Plasma speakers, also known as ionophores, are a type of loudspeaker which modifies air pressure with a high-energy electrical plasma. When connected to the output of an audio amp, the plasma speakers change the size of the electric arc, the plasma glow discharge, or the corona discharge. Eventually, they operate as a massless radiating element. This process creates the compression waves that the human ear is able to perceive as a sound. It’s worth mentioning that that tweeters made of plasma arcs have no resonance nor transient conflicts.
Speakers use a variety of materials within their construction. The lighter the material, the faster the response. Also, lighter materials tend to produce better transients and plasma arcs have no weight at all. The speaker operates by modifying the temperature and moving the airflow.
Plasma arc speakers were invented by William Duddeles at the beginning of the 1900s, as an evolution of Singing Arc and an innovation related to ion thruster spacecraft propulsion. The invention of the ionophore emerged when its creator discovered that by varying the voltage of the arc, the sound generated also changed. Decades later, Siegfried Klein tuned the arc speaker by inserting the arc in a quartz tube. He then got the idea of connecting this device to a horn, therefor creating both a speaker and a microphone. Years later, DuKane Corporation manufactured the air-ionizing Ionovac. Nowadays, this design is still in use and easily available to the public.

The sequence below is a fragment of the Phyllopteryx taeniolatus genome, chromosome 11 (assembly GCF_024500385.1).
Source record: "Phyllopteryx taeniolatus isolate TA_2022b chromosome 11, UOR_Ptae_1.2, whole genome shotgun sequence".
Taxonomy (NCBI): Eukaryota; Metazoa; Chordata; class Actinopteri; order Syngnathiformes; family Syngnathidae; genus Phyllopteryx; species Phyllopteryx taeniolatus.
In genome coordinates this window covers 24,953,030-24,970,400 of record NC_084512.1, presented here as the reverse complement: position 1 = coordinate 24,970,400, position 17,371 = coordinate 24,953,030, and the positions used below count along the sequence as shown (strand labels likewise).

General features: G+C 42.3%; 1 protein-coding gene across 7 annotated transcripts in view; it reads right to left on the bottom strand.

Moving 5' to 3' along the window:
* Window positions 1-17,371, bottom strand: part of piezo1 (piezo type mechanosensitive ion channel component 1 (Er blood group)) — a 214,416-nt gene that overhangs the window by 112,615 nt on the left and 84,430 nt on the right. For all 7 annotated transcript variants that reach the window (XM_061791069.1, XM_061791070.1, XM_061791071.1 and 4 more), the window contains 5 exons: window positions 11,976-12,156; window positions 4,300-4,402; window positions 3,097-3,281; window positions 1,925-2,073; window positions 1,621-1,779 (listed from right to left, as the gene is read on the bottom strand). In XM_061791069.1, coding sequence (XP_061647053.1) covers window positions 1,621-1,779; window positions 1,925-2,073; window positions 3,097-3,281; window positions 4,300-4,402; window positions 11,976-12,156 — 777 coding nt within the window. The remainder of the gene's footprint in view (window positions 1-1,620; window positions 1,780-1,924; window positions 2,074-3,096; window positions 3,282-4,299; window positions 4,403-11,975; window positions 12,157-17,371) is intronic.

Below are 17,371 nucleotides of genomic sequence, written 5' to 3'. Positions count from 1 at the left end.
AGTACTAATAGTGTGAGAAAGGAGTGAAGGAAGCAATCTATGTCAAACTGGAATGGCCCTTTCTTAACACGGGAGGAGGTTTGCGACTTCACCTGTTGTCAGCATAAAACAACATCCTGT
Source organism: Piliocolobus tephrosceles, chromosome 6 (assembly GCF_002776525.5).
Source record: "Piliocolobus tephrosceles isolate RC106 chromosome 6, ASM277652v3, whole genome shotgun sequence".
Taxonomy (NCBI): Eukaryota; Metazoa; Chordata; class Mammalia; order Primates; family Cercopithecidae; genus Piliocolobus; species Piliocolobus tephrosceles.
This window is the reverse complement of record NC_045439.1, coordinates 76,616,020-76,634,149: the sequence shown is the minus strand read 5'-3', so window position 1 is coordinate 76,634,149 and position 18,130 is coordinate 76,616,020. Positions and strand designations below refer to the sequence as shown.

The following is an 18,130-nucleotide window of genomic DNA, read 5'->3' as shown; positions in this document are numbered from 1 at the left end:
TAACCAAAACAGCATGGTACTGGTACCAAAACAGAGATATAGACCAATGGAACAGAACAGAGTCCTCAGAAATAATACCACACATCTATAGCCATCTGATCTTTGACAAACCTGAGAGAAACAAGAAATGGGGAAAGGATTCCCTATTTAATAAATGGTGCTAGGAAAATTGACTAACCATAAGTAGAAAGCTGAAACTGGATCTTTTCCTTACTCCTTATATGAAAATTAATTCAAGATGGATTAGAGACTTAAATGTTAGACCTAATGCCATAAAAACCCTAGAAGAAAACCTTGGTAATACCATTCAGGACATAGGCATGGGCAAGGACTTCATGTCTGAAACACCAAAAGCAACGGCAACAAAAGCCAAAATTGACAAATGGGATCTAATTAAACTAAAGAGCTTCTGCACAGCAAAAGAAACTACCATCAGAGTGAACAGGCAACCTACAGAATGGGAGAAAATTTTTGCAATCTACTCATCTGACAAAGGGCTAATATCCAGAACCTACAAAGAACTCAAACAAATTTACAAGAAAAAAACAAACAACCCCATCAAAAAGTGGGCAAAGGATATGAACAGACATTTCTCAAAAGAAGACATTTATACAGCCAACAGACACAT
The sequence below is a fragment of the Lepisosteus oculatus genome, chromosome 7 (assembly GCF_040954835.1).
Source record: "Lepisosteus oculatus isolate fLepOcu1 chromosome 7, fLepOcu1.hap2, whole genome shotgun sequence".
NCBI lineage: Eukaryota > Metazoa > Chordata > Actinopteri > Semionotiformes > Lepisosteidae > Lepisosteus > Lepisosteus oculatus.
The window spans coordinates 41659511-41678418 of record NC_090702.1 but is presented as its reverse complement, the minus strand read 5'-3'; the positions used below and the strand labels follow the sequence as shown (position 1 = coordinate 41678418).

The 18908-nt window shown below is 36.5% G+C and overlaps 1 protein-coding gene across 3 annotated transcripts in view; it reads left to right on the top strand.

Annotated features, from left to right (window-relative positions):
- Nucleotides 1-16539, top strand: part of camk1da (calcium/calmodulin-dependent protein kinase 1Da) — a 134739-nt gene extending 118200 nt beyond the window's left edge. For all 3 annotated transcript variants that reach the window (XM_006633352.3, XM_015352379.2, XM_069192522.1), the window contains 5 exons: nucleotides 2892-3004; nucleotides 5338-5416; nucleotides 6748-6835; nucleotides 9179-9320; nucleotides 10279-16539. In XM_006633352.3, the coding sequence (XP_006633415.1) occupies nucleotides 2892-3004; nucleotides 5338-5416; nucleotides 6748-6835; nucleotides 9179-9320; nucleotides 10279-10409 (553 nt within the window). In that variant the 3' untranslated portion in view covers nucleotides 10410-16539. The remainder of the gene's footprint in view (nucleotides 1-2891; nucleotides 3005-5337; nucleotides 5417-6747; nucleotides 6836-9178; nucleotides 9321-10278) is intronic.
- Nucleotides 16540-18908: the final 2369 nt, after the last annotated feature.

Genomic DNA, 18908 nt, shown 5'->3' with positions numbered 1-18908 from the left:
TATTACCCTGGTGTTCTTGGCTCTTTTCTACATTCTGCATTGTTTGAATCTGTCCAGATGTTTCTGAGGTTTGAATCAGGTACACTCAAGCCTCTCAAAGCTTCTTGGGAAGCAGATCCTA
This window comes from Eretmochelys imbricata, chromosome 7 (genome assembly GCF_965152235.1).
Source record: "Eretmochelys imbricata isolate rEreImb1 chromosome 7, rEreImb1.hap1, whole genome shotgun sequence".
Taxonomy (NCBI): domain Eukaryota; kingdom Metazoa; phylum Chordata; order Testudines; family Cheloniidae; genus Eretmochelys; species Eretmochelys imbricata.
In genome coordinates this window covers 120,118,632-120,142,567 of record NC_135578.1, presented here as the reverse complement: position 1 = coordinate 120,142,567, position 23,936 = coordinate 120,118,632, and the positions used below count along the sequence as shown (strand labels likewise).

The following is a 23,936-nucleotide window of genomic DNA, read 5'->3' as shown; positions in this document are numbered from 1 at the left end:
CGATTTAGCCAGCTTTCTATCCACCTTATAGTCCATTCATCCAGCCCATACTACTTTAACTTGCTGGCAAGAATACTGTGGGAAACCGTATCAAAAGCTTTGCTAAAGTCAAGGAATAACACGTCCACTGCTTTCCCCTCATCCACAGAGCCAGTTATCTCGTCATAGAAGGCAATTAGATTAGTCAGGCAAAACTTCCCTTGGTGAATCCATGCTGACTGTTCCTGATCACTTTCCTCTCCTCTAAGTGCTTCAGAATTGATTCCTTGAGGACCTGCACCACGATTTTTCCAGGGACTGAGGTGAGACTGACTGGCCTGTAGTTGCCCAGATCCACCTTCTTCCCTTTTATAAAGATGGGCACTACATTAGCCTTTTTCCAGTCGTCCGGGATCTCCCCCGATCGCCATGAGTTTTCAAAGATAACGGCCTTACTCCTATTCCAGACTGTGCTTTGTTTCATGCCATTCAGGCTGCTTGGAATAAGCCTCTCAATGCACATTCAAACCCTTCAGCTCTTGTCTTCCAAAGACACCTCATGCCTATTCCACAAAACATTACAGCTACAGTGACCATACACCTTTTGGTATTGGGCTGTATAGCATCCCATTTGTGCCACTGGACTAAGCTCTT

The first designs of the plasma speaker ionized the surrounding air through both nitrogen and oxygen. It’s worth mentioning that in an intense electrical field, both oxygen and nitrogen are able to generate a reaction. In closed spaces, they can be quite dangerous.
There have been several varieties of plasma speakers. Plasmatronics manufactured a commercial plasma speaker that involved a helium tank in order to ionize the gas. Years later, the Air Force Weapons Laboratory designed a commercial helium-plasma tweeter known as the Plasmatronics Hill Type I. This device avoided the nitrogen and ozone oxides that were produced by the radio radiofrequency decomposition of the air. The design of the Plasmatronics Hill Type I depended on a quieter glow discharge mode. These speakers need a constant supply of helium.
ExcelPhysics and Image Scientific Instruments provide their own version of plasma speakers, making them more affordable and available to the public. The design created by ExcelPhysics uses a flyback transformer that helps elevate the voltage. It also includes an audio amp, a 555 timing chip to achieve the accurate modulation, and a 4Hz carrier signal.